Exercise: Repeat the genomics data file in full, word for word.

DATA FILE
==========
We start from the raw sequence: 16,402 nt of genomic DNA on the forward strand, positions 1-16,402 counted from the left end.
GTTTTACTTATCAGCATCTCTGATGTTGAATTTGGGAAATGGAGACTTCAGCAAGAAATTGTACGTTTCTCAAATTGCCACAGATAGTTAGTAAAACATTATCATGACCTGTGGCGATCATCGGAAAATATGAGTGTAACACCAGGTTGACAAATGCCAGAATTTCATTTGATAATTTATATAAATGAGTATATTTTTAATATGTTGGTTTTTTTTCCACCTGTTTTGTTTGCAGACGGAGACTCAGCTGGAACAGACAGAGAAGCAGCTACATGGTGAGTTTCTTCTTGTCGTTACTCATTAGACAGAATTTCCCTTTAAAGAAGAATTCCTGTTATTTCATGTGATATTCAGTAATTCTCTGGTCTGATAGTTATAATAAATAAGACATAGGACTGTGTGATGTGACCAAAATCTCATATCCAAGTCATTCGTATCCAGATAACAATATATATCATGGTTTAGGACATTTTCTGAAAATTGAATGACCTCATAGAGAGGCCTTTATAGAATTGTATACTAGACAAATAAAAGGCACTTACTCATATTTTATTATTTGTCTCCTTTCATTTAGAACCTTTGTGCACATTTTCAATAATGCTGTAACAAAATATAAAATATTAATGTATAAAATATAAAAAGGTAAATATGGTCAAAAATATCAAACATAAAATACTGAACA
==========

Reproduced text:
We start from the raw sequence: 16,402 nt of genomic DNA on the forward strand, positions 1-16,402 counted from the left end.
GTTTTACTTATCAGCATCTCTGATGTTGAATTTGGGAAATGGAGACTTCAGCAAGAAATTGTACGTTTCTCAAATTGCCACAGATAGTTAGTAAAACATTATCATGACCTGTGGCGATCATCGGAAAATATGAGTGTAACACCAGGTTGACAAATGCCAGAATTTCATTTGATAATTTATATAAATGAGTATATTTTTAATATGTTGGTTTTTTTTCCACCTGTTTTGTTTGCAGACGGAGACTCAGCTGGAACAGACAGAGAAGCAGCTACATGGTGAGTTTCTTCTTGTCGTTACTCATTAGACAGAATTTCCCTTTAAAGAAGAATTCCTGTTATTTCATGTGATATTCAGTAATTCTCTGGTCTGATAGTTATAATAAATAAGACATAGGACTGTGTGATGTGACCAAAATCTCATATCCAAGTCATTCGTATCCAGATAACAATATATATCATGGTTTAGGACATTTTCTGAAAATTGAATGACCTCATAGAGAGGCCTTTATAGAATTGTATACTAGACAAATAAAAGGCACTTACTCATATTTTATTATTTGTCTCCTTTCATTTAGAACCTTTGTGCACATTTTCAATAATGCTGTAACAAAATATAAAATATTAATGTATAAAATATAAAAAGGTAAATATGGTCAAAAATATCAAACATAAAATACTGAACA